Japan’s biggest department store group, Isetan Mitsukoshi Holdings, is heading into the food business by teaming up with the Tokyo café and restaurant operator Transit General Office. The new company, called Mitsukoshi Isetan Transit, will run foreign restaurant brands in Japan and, if all goes to plan, its own restaurants. The majority investment of 51 per cent has come from Isetan Mitsukoshi and 49 per cent from Transit. It should be a successful marriage: Isetan Mitsukoshi has a powerful brand and premium retail properties while Transit – which has already brought a range of foreign names into Japan, including the Australian restaurant Bills and the New York chocolate brand Max Brenner – has the operational know-how and a keen eye for the next big thing.
Once again it’s time for Hollywood to dust off its designer snow fleeces and boots and head to the mountains of Utah: the 2016 edition of the Sundance Film Festival returns to the slopes of Park City today. Renowned for its laidback atmosphere and offshoot parties, Sundance has a packed schedule filled with documentaries, shorts, art installations and world cinema. Among the riches: the world premiere of US drama Indignation from director James Schamus and this year’s New Frontier exhibition, which promises Sundance’s highest ever number of virtual-reality films. The festival runs until 31 January; look out for regular reports on the Minute.
Justin Trudeau made his Davos debut on Wednesday. Canada’s new prime minister has cut something of a dash on the world stage since taking office in November but his address to the World Economic Forum was watched particularly closely both at home and overseas; many were eager to see if the charismatic young leader could turn charm and goodwill into a robust blueprint for economic growth. Speaking at an event titled “A New Chapter for Canada”, Trudeau eloquently pitched a nation "looking to invest", as a remedy for Canada’s troubled economy. Yet perhaps more important than his performance on-stage are his actions off: the prime minister also had private meetings with the chief executive officer of oil giant Royal Dutch Shell and financier George Soros.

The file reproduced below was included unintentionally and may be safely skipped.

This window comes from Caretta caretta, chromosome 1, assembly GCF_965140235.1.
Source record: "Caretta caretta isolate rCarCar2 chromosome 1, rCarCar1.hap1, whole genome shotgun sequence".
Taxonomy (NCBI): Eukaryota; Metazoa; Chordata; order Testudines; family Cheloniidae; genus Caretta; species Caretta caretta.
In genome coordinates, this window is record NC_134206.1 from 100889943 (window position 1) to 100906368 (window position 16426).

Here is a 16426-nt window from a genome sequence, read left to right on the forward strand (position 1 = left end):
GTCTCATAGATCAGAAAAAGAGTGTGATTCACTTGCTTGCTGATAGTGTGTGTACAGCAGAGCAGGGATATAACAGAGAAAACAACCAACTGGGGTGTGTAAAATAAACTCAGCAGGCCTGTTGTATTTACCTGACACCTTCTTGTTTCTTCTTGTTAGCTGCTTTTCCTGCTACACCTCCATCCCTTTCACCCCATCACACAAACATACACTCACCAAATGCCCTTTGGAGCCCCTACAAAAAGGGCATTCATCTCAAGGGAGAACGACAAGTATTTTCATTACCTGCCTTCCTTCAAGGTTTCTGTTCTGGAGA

A recent overhaul of Canberra Airport saw it emerge as one of Australia’s best-designed and most functional hubs. This week the effort paid off in the form of a Singapore Airlines tie-up. The deal will see flights linking the Australian capital with Singapore and New Zealand’s capital Wellington. The airport’s first regular international service is aptly titled “Capital Express” and will introduce travellers to a rejuvenated Canberra. This city, long tagged as Australia’s culturally dry political centre, is beginning to buzz with galleries, museums and fine restaurants. The airport itself is also worth exploring, tailored to well-heeled business and political travellers with a chic Marc Newson-designed Qantas lounge. Airport authorities say the news will be of interest to Chinese carriers, under-serviced in Australia, that see potential in a well-equipped airport unrestricted by curfews.
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